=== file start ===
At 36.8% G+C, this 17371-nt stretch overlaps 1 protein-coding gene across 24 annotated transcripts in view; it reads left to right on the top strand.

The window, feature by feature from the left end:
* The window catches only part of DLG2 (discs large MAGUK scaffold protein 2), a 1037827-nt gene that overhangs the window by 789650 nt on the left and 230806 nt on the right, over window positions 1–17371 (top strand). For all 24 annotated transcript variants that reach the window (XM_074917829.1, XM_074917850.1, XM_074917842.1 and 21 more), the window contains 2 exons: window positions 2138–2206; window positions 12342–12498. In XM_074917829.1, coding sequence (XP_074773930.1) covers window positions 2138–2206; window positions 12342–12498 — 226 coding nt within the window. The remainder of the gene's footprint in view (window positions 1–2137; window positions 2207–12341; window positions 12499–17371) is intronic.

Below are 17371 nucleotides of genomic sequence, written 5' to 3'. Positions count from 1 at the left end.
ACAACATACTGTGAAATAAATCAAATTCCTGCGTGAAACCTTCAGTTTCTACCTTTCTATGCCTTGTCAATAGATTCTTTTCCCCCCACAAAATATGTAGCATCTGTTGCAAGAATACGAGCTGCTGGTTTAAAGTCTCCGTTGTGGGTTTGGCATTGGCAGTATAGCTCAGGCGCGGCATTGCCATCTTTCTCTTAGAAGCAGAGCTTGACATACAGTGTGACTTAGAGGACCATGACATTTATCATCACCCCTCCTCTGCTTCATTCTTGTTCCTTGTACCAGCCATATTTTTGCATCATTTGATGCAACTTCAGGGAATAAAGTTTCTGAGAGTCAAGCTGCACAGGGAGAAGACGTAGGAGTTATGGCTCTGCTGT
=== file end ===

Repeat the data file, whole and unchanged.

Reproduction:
At 36.8% G+C, this 17371-nt stretch overlaps 1 protein-coding gene across 24 annotated transcripts in view; it reads left to right on the top strand.

The window, feature by feature from the left end:
* The window catches only part of DLG2 (discs large MAGUK scaffold protein 2), a 1037827-nt gene that overhangs the window by 789650 nt on the left and 230806 nt on the right, over window positions 1–17371 (top strand). For all 24 annotated transcript variants that reach the window (XM_074917829.1, XM_074917850.1, XM_074917842.1 and 21 more), the window contains 2 exons: window positions 2138–2206; window positions 12342–12498. In XM_074917829.1, coding sequence (XP_074773930.1) covers window positions 2138–2206; window positions 12342–12498 — 226 coding nt within the window. The remainder of the gene's footprint in view (window positions 1–2137; window positions 2207–12341; window positions 12499–17371) is intronic.

Below are 17371 nucleotides of genomic sequence, written 5' to 3'. Positions count from 1 at the left end.
ACAACATACTGTGAAATAAATCAAATTCCTGCGTGAAACCTTCAGTTTCTACCTTTCTATGCCTTGTCAATAGATTCTTTTCCCCCCACAAAATATGTAGCATCTGTTGCAAGAATACGAGCTGCTGGTTTAAAGTCTCCGTTGTGGGTTTGGCATTGGCAGTATAGCTCAGGCGCGGCATTGCCATCTTTCTCTTAGAAGCAGAGCTTGACATACAGTGTGACTTAGAGGACCATGACATTTATCATCACCCCTCCTCTGCTTCATTCTTGTTCCTTGTACCAGCCATATTTTTGCATCATTTGATGCAACTTCAGGGAATAAAGTTTCTGAGAGTCAAGCTGCACAGGGAGAAGACGTAGGAGTTATGGCTCTGCTGT